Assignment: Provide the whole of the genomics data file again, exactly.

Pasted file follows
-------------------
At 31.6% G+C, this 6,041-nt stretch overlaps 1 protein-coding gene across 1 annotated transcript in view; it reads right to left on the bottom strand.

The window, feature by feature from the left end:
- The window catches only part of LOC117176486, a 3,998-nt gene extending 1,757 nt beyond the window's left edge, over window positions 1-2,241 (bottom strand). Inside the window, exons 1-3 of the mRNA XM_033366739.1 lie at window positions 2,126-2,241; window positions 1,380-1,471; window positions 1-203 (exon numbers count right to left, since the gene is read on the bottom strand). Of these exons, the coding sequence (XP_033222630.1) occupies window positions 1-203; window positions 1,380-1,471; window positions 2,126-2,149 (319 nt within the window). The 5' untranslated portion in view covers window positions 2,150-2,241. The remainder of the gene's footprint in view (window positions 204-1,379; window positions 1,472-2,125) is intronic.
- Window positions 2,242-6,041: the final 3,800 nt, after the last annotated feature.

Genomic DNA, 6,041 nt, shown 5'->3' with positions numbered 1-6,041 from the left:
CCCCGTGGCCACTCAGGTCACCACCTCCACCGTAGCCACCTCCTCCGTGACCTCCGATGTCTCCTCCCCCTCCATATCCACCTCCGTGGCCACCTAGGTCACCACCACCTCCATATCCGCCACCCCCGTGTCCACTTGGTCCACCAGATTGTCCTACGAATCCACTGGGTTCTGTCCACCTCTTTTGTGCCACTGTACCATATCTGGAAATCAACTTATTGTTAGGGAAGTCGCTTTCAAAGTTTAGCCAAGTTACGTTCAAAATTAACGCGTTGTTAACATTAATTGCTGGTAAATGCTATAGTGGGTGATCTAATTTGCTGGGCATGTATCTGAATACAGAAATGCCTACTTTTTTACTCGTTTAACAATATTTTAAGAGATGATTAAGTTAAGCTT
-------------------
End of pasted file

At 31.6% G+C, this 6,041-nt stretch overlaps 1 protein-coding gene across 1 annotated transcript in view; it reads right to left on the bottom strand.

The window, feature by feature from the left end:
- The window catches only part of LOC117176486, a 3,998-nt gene extending 1,757 nt beyond the window's left edge, over window positions 1-2,241 (bottom strand). Inside the window, exons 1-3 of the mRNA XM_033366739.1 lie at window positions 2,126-2,241; window positions 1,380-1,471; window positions 1-203 (exon numbers count right to left, since the gene is read on the bottom strand). Of these exons, the coding sequence (XP_033222630.1) occupies window positions 1-203; window positions 1,380-1,471; window positions 2,126-2,149 (319 nt within the window). The 5' untranslated portion in view covers window positions 2,150-2,241. The remainder of the gene's footprint in view (window positions 204-1,379; window positions 1,472-2,125) is intronic.
- Window positions 2,242-6,041: the final 3,800 nt, after the last annotated feature.

Genomic DNA, 6,041 nt, shown 5'->3' with positions numbered 1-6,041 from the left:
CCCCGTGGCCACTCAGGTCACCACCTCCACCGTAGCCACCTCCTCCGTGACCTCCGATGTCTCCTCCCCCTCCATATCCACCTCCGTGGCCACCTAGGTCACCACCACCTCCATATCCGCCACCCCCGTGTCCACTTGGTCCACCAGATTGTCCTACGAATCCACTGGGTTCTGTCCACCTCTTTTGTGCCACTGTACCATATCTGGAAATCAACTTATTGTTAGGGAAGTCGCTTTCAAAGTTTAGCCAAGTTACGTTCAAAATTAACGCGTTGTTAACATTAATTGCTGGTAAATGCTATAGTGGGTGATCTAATTTGCTGGGCATGTATCTGAATACAGAAATGCCTACTTTTTTACTCGTTTAACAATATTTTAAGAGATGATTAAGTTAAGCTT